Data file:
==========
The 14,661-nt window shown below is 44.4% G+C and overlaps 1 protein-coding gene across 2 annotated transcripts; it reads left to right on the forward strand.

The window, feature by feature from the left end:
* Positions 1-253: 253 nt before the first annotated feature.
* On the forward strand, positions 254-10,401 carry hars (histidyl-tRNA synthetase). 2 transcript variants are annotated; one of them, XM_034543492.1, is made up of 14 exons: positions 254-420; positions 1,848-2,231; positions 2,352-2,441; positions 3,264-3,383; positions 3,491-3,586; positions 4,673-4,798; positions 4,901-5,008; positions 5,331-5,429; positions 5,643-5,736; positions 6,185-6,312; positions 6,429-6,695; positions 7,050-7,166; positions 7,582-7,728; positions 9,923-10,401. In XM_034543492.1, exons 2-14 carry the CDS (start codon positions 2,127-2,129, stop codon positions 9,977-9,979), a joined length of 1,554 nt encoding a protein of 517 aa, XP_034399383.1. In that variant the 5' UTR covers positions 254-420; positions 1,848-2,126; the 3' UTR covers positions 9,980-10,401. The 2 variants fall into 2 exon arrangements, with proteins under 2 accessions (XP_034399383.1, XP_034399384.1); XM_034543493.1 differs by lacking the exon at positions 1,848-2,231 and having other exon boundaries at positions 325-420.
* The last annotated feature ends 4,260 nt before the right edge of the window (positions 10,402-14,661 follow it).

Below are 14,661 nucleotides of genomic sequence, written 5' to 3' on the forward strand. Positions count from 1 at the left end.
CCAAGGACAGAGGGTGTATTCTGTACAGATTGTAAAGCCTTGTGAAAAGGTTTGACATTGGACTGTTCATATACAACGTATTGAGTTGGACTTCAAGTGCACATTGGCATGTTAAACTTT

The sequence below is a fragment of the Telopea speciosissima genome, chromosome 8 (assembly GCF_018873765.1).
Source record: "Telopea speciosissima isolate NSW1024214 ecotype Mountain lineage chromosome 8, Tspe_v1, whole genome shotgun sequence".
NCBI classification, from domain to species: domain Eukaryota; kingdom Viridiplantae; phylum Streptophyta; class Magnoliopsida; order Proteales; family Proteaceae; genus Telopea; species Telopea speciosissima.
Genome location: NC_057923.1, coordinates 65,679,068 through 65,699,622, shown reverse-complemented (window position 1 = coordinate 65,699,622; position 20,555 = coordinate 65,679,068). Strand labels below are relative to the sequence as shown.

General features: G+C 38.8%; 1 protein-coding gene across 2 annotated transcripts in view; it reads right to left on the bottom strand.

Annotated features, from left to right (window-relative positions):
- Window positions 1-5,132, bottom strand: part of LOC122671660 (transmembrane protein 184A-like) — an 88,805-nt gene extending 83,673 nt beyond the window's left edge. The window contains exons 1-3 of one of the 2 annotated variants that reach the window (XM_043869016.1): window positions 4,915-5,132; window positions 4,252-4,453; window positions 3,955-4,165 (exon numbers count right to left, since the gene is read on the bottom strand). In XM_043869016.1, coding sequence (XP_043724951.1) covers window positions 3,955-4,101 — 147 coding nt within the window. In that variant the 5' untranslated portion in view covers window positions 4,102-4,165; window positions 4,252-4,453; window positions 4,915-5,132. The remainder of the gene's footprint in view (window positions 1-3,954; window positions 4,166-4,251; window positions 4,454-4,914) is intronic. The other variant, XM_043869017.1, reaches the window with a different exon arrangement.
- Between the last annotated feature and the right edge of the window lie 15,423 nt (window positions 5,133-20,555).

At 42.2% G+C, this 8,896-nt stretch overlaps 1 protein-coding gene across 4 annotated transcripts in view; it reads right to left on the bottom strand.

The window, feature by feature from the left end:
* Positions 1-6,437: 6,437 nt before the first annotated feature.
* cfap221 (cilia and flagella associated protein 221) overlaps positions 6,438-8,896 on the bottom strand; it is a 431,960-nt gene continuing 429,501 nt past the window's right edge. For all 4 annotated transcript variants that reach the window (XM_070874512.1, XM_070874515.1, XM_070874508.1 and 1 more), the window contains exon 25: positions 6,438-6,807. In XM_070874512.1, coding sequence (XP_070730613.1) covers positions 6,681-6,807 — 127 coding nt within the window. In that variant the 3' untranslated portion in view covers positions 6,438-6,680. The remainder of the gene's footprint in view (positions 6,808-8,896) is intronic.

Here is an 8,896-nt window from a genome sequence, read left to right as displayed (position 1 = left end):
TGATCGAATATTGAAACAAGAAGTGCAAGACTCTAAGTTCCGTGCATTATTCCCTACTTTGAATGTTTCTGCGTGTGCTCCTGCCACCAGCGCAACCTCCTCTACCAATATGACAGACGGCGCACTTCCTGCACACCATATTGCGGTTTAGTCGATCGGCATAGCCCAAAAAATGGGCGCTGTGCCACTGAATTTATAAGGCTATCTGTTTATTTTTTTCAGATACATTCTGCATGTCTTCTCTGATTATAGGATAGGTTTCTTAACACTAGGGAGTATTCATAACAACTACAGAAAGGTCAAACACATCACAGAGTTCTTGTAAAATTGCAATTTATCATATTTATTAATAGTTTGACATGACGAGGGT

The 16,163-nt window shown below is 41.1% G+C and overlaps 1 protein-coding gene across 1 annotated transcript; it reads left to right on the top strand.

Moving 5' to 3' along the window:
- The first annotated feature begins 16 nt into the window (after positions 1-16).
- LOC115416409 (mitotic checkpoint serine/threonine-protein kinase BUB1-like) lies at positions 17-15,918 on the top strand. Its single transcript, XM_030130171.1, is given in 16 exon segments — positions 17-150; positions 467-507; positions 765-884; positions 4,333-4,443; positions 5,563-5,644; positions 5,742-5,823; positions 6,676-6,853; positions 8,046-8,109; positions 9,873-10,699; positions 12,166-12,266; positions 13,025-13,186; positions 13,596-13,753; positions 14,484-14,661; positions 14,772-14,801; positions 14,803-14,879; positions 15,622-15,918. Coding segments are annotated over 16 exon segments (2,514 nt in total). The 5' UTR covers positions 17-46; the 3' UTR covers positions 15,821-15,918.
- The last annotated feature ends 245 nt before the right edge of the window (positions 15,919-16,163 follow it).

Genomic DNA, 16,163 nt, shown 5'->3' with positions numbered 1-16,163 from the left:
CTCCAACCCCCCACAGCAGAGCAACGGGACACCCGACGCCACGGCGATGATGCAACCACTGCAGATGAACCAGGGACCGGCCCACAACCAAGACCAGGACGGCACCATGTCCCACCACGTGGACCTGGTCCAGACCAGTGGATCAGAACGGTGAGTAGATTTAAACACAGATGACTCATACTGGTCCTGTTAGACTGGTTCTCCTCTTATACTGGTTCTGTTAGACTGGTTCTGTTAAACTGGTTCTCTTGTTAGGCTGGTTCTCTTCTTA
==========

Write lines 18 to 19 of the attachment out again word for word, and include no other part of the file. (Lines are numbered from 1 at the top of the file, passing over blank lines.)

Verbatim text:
* Positions 1-6,437: 6,437 nt before the first annotated feature.
* cfap221 (cilia and flagella associated protein 221) overlaps positions 6,438-8,896 on the bottom strand; it is a 431,960-nt gene continuing 429,501 nt past the window's right edge. For all 4 annotated transcript variants that reach the window (XM_070874512.1, XM_070874515.1, XM_070874508.1 and 1 more), the window contains exon 25: positions 6,438-6,807. In XM_070874512.1, coding sequence (XP_070730613.1) covers positions 6,681-6,807 — 127 coding nt within the window. In that variant the 3' untranslated portion in view covers positions 6,438-6,680. The remainder of the gene's footprint in view (positions 6,808-8,896) is intronic.